Australians are becoming more protective of their finances when it comes time to getting married. Attitudes towards prenuptial agreements are changing, with more people thinking they make sense.
According to a recent survey of 1,000 couples conducted by ME Bank, more than 74 per cent of Australians think that it’s fair to have a prenuptial agreement, but only 18 per cent actually have one.
ME money expert John Powell says: “A prenup is not anti-relationship – it’s only relevant when the relationship is over.”
Meanwhile, the Financial Planning Association is promoting the idea of a ‘pronup’ – a plan setting out a couple’s financial goals – as a better way for couples to approach the financial aspects of a relationship.
A prenuptial agreement, also referred to as a financial agreement, is a contract that protects the assets of partners in the case of divorce or the breakdown of a de facto relationship.
In a note to clients, lawyer at Macpherson Kelley, Carly Burgess says: “In Australia, financial agreements can be made before, during or after a marriage or de facto relationship. They can deal with how all or any of the property or financial resources (personal and business assets, inheritance whether received or not) of both or either party will be dealt with, and spousal maintenance.”
Having a prenup is more common among millennials, with one third of couples aged between 18 and 24 years currently having one. This is the highest percentage of the age groups that were surveyed.
The change in attitudes towards prenuptial agreements can be due to the increase in age when people are getting married, meaning they are more likely to have assets worth protecting.
The most recent Australian Bureau of Statistics data shows that the median age at marriage in 2017 was 32 years for males and 30 years for females. This is an increase from 29.7 years for males and 27.5 years for females in 1997.
On the other hand, only 10 per cent of respondents aged 40-54 years of age have a prenup, reflecting the change in values and priorities between the generations.
Powell says: “It’s a generational thing. Younger couples are ditching traditional ideas about prenups and opting to protect themselves financially.”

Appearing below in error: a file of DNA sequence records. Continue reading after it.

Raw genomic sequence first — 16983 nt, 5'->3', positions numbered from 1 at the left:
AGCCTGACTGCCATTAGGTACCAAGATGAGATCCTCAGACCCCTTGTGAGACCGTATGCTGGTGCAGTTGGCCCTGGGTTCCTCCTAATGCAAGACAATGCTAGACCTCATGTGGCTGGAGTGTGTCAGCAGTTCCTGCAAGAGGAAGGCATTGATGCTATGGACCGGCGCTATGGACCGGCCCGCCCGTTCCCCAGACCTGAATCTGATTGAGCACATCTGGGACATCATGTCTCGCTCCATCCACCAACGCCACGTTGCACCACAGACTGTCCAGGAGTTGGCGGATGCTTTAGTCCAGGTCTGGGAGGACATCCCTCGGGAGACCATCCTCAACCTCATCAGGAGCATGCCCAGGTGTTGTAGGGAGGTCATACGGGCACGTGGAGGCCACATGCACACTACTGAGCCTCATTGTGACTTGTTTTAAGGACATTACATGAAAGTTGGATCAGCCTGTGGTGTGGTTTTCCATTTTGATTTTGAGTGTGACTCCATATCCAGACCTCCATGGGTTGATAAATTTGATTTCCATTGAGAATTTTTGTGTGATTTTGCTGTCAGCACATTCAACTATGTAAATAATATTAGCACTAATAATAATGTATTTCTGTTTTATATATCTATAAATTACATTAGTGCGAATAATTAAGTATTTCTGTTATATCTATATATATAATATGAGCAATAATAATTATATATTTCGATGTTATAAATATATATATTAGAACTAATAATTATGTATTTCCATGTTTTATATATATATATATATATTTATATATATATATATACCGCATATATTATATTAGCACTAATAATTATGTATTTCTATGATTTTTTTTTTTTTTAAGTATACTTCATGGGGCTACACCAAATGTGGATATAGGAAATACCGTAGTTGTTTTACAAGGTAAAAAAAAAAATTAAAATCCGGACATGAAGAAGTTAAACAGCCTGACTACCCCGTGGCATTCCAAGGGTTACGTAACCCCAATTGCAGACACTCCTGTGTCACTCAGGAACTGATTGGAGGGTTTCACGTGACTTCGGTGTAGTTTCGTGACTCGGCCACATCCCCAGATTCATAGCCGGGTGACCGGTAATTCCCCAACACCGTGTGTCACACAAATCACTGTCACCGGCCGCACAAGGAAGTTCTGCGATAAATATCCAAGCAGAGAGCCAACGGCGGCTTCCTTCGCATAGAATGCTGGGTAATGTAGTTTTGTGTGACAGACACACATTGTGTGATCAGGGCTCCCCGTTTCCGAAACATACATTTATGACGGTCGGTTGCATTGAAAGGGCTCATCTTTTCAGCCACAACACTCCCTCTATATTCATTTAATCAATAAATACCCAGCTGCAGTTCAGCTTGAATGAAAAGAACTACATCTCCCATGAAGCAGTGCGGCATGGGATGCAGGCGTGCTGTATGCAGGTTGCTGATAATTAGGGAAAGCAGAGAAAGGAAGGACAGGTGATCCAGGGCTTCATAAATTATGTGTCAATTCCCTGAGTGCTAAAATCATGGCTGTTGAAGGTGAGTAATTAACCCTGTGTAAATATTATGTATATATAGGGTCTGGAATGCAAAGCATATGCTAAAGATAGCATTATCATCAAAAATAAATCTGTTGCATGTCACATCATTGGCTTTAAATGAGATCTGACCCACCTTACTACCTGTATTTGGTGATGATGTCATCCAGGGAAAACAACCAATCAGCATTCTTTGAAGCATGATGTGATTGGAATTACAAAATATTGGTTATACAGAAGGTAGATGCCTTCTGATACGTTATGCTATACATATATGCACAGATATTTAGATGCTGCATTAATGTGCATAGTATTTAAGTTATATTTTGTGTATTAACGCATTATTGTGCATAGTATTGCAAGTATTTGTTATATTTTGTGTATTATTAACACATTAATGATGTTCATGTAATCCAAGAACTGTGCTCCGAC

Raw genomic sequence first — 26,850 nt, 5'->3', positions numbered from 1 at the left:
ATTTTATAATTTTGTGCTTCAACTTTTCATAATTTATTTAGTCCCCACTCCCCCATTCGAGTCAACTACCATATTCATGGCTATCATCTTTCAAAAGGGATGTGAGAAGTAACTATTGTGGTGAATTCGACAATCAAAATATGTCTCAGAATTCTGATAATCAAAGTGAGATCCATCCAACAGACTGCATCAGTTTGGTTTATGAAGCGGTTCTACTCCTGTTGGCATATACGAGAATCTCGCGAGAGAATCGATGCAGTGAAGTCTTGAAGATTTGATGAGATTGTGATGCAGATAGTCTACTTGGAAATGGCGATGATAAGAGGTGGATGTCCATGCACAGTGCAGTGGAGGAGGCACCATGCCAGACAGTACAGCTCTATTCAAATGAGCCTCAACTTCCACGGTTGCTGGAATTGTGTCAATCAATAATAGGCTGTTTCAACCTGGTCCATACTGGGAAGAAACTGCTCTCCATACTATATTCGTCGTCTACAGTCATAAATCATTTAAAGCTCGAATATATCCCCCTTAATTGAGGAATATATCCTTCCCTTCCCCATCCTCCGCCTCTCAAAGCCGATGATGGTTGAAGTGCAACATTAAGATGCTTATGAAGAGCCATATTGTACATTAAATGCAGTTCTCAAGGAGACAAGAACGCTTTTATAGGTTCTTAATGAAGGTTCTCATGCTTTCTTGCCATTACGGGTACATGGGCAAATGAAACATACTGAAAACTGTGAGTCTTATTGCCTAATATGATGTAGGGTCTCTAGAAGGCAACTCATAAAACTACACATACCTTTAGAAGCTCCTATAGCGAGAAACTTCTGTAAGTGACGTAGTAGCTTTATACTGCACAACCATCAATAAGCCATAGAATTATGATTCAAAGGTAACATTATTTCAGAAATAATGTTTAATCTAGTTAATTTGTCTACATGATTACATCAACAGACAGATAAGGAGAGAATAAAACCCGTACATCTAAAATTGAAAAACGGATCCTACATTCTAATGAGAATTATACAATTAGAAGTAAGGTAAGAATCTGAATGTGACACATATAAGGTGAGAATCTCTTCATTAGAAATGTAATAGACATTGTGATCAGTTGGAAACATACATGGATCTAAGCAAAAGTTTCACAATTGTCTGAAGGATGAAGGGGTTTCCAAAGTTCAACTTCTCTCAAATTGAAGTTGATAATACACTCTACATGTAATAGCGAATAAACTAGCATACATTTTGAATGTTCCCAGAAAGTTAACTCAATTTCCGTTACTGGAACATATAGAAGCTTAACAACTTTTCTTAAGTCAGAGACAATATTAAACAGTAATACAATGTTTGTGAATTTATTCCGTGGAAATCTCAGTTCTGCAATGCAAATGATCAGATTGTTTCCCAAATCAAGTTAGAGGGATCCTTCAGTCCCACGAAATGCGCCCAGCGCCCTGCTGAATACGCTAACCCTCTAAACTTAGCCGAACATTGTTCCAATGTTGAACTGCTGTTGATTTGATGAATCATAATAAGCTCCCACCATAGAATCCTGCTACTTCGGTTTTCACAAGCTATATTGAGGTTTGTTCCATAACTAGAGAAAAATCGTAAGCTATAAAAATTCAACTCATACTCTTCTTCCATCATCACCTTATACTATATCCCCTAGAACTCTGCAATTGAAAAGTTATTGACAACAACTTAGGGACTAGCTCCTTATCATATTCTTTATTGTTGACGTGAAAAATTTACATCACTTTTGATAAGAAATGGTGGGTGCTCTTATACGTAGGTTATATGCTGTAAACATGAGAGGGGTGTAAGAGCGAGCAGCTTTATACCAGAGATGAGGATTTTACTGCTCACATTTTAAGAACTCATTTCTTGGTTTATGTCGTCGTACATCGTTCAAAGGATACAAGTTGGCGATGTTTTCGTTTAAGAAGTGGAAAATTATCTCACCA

The ABS data from 2017 found that there were 49,032 divorces granted in 2017 compared to 112,954 marriages. This is an increase of 5.2 per cent from the previous year.
Interestingly, the median age of males at divorce in 2017 was 45.5 years of age and 42.9 years of age for females which are part of the age group of respondents that had the least amount of prenup agreements.
ME’s research revealed 47 per cent of Australian couples consider prenuptial agreements to be inappropriate in a relationship based on love.
Powell says: “These findings indicate strong beliefs about the underlying meaning of a prenup, and the emotional aspect may explain why so few couples have one in spite of most thinking they’re fair and make sense.”
Clearly, prenuptial agreements are not for everyone. The Financial Planning Association of Australia (FPA) recommends an alternative, a pronuptial agreement.
Chief executive of the FPA Dante De Gori says: “A prenup is suited to wealthier people and is all about putting in place boundaries before your relationship goes any further. It is a case of ‘what’s mine is mine and what’s yours is yours’.”
The FPA refers to a pronup as a written plan that couples put in place with a financial planner to set out their future and plan their financial goals. In fact, it is the opposite of a prenup as it is a positive plan for your future rather than something to be used in a relationship breakdown.
De Gori says: “Many couples don’t speak about their finances and quite a number of Australians don’t share that as a couple. The reason we are delivering a pronup is to address the topic of finances and put together a financial plan as couples.”